Herbert Wright goes into hiding
In its great sifting of opinion, discussion and rumination about architecture, there’s something the Farrell Review will not have seen. I refer, of course, to the invisible building.
Paradoxically, this sort of building has a lot of history, with that most visible typology of all, the skyscraper. In 1989, Jean Nouvel proposed a 425m-high cylindrical tower for Paris that would have risen from la Défense, called Tour sans Fins (Tower without Ends). Its base would have been stone, but in stages it would have become more progressively more transparent until visually it merged into the air. It was never built, but the basic idea of exploiting glass to deliberately dissolve skyscrapers into the sky has been realised many times, from IM Pei’s super-smooth reflective John Hancock Tower in Boston (1976), where even mullions were minimised, to Renzo Piano’s Shard with its especially-clear glass.
Still, you’d have to be blind to not see the glassiest of towers from nearby. To strive for invisibility, technology has new tricks. In September, California-based architect GDS announced a 450m skyscraper for Incheon, South Korea, that would use HD cameras to feed images of the sky to LEDs on the curtain wall. Thus, the skyscraper disguises itself as the sky behind it – but only from the angles the cameras capture. Isn’t that exactly the ticket for London, where viewing corridors of St Paul’s in particular are protected? It could be chocks away for the City cluster, which is constraining high-rise onto slices of land because of views from a few places like Waterloo Bridge or distant Richmond. Indeed, why worry about high-rise behind St Paul’s? We could completely surround it by towers, as long as their facades presented the proper image of the cathedral at certain angles.
We’ve already covered one of the Farrell Review’s four areas of scrutiny, cultural heritage. Another is economic benefits. Few activities bring more of that than vice – well, gambling, anyway. Unfortunately casinos change the tone of the neighbourhood, so the thing is to let only gamblers find it, perhaps by uploading an app into Google Glass. To all others, it would be hidden, perhaps inside a blur of water spray. Diller and Scofidio did this with its Blur pavilion for Swiss Expo 2002 – a tensegrity structure that looked like a cloud on Lake Geneva. Admittedly, a cloud may look odd in an urban setting, unless passed off as a particularly vigorous car wash. That, too, can be un-neighbourly, not least by making a slip hazard on the pavement outside. Large sheets of glass would have to be mounted at the property boundary, and would steam up like shower cubicles.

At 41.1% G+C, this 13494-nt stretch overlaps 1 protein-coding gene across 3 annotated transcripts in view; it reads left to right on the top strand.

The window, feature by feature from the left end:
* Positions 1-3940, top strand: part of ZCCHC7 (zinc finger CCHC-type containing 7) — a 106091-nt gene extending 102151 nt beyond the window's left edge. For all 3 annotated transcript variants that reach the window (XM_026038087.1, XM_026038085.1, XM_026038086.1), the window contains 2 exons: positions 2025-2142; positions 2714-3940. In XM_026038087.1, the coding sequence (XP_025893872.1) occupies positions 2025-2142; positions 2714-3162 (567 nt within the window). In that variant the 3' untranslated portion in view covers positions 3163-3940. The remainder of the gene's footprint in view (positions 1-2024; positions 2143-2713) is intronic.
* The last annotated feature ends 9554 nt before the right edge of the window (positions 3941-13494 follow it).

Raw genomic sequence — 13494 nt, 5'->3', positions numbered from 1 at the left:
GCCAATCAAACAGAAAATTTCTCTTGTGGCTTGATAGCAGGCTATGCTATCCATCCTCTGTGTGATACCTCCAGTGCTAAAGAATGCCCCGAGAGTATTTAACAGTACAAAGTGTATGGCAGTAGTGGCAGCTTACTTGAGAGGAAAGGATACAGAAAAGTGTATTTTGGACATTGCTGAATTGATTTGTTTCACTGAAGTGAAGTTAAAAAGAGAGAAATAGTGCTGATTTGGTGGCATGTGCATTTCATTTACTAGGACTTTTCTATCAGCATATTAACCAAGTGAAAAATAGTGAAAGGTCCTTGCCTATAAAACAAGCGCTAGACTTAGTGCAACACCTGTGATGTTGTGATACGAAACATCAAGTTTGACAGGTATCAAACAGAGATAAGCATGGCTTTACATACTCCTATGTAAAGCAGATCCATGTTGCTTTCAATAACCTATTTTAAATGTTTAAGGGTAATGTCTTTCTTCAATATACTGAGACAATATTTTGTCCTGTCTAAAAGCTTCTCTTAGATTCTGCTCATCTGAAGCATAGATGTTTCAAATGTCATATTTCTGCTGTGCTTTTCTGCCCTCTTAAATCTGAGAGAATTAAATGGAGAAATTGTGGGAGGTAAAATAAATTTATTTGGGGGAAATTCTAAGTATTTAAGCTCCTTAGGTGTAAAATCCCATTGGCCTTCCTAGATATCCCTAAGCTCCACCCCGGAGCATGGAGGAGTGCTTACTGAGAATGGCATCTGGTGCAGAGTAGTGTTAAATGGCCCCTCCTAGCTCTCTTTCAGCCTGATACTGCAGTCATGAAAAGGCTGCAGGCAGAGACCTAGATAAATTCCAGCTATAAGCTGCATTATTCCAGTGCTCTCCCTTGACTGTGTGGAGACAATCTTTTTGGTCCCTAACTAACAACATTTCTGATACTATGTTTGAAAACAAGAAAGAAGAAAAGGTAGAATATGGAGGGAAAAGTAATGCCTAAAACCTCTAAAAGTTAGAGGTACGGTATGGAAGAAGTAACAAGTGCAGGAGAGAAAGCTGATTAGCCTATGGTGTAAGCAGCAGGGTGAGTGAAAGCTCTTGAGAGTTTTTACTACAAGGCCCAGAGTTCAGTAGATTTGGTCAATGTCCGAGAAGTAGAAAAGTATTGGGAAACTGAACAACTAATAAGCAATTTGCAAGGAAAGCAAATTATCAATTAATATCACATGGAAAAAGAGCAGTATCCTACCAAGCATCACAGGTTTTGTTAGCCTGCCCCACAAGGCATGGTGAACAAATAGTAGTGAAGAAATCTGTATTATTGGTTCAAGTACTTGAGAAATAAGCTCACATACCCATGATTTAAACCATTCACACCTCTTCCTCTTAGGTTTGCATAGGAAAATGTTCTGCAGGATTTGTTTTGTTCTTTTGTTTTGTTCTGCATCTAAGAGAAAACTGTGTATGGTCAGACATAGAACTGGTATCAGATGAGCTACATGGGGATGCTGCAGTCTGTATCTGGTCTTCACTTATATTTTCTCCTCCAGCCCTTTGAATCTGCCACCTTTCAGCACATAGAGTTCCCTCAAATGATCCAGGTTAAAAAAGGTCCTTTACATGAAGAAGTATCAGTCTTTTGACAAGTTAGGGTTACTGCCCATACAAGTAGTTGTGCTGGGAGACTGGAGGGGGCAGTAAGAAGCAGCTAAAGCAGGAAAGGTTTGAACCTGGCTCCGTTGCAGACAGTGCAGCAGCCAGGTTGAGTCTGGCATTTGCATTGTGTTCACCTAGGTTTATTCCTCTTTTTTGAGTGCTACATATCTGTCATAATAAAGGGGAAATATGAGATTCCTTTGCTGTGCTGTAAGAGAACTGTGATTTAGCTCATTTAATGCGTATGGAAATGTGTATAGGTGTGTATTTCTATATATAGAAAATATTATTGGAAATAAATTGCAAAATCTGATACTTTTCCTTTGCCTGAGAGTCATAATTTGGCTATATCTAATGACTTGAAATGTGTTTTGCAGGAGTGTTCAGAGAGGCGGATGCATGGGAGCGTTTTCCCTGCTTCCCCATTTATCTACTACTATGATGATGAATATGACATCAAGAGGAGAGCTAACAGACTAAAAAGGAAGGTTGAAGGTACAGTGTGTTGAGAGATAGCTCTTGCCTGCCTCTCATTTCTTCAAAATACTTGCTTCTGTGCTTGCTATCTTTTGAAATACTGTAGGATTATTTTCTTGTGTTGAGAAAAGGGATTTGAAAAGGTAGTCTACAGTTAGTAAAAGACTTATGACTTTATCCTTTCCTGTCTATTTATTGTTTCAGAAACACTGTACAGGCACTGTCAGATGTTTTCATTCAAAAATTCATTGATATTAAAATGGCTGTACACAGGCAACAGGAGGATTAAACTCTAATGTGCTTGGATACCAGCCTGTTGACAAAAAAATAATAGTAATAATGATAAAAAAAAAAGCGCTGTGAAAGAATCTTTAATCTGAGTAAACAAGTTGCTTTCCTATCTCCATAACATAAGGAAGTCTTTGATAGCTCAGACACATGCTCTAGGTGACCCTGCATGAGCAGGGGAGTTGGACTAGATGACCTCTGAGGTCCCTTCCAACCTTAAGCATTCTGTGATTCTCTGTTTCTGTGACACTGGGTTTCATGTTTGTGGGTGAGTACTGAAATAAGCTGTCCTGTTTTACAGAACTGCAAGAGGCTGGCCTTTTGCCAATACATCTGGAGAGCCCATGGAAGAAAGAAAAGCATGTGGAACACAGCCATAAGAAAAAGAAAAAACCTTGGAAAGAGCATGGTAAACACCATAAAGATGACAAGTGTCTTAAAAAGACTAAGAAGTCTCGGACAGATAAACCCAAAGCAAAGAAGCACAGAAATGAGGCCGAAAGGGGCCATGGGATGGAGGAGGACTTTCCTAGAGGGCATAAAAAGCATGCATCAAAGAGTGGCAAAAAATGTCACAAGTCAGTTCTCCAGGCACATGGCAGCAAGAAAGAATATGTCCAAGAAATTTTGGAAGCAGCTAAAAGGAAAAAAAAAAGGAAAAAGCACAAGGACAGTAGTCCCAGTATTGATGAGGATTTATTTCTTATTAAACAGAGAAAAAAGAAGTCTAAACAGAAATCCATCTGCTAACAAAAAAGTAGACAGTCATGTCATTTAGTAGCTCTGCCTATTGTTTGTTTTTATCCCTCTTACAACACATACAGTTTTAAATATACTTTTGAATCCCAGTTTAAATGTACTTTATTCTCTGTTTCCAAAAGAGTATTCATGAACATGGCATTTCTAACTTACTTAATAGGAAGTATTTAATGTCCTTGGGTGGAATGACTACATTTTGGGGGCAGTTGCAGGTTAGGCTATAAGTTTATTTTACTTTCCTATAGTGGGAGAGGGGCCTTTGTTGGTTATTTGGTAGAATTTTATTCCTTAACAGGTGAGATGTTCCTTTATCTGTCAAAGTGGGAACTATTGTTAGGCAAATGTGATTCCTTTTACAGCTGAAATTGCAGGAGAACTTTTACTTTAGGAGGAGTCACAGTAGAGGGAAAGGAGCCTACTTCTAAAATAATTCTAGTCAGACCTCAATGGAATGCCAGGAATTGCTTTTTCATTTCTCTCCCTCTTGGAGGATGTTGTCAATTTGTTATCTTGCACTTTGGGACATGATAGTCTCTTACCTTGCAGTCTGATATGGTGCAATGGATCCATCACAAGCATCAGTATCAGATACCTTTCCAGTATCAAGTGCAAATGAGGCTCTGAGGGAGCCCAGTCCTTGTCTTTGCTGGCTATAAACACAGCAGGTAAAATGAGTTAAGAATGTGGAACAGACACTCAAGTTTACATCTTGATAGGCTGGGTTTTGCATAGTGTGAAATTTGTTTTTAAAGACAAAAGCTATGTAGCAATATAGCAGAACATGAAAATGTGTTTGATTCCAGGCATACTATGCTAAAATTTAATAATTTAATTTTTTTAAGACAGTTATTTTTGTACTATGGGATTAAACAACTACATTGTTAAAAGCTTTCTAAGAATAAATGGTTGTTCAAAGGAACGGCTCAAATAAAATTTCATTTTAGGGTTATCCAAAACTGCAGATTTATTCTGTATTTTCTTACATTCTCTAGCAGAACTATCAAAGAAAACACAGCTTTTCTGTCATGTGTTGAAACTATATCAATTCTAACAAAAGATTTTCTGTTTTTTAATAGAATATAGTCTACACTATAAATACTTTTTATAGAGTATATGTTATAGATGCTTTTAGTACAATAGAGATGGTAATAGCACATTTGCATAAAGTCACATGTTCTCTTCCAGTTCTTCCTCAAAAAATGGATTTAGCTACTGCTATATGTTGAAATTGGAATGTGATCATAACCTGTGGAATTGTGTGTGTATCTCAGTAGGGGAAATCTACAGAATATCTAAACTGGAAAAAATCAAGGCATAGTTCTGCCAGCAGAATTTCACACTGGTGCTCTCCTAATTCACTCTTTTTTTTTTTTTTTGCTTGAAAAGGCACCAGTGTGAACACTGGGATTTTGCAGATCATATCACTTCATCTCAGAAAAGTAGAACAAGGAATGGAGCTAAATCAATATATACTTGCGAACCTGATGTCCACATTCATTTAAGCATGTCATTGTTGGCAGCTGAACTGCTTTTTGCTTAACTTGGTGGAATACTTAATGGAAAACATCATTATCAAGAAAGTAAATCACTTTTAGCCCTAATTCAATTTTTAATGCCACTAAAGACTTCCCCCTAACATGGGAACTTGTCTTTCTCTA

With so many reaping the economic benefits of the invisible building, no wonder Germany managed to weather the recent slump
Perhaps this sort of invisible building has already been built, and on a staggering scale. Cruise down streets in Google Street View, and more and more buildings, especially in side streets, have been obscured, as if by great sheets of frosted glass. In Germany, about one in 30 buildings are like this. With so many reaping the economic benefits of the invisible building, no wonder the country managed to weather the recent slump.
Of course, landlords might be exercising a legal right to property privacy with one of those Google blurs, but I say that’s a cover. Even if true, it would at least indicate a great potential market for real-world invisible properties, one already identified by address.
Architects should be looking into the emerging technologies of invisibility cloaks, such as light-bending meta-materials or active embedded electronics, rather than worrying about the aesthetics of design. The Farrell Report looks into government’s role in promoting design quality, but if you can’t see the design, we can cut back on design watchdog quangos, save taxpayer money... and help the design-and-build sector.
The final Farrell area of scrutiny is education, where the benefits of invisibility remain to be identified. There are implications for health, however. All those injuries suffered by bumping into invisible buildings...
Trained physicist Herbert Wright is an architectural writer, historian and art critic
Diller Scofidio + Renfro’s controversial new gallery plans for New York’s Museum of Modern Art involve the demolition of Tod Williams Billie Tsien Architects’ Folk Art Museum (2001). At a meeting called to defend this sad decision, one attendee brought up the narrow, metallic-textured building’s special olfactory signature. Smell is something that architecture almost entirely overlooks, except as something to eliminate with plant. But it can produce strong and subtle emotional response, and is worth design consideration, perhaps starting with choice and treatment of materials.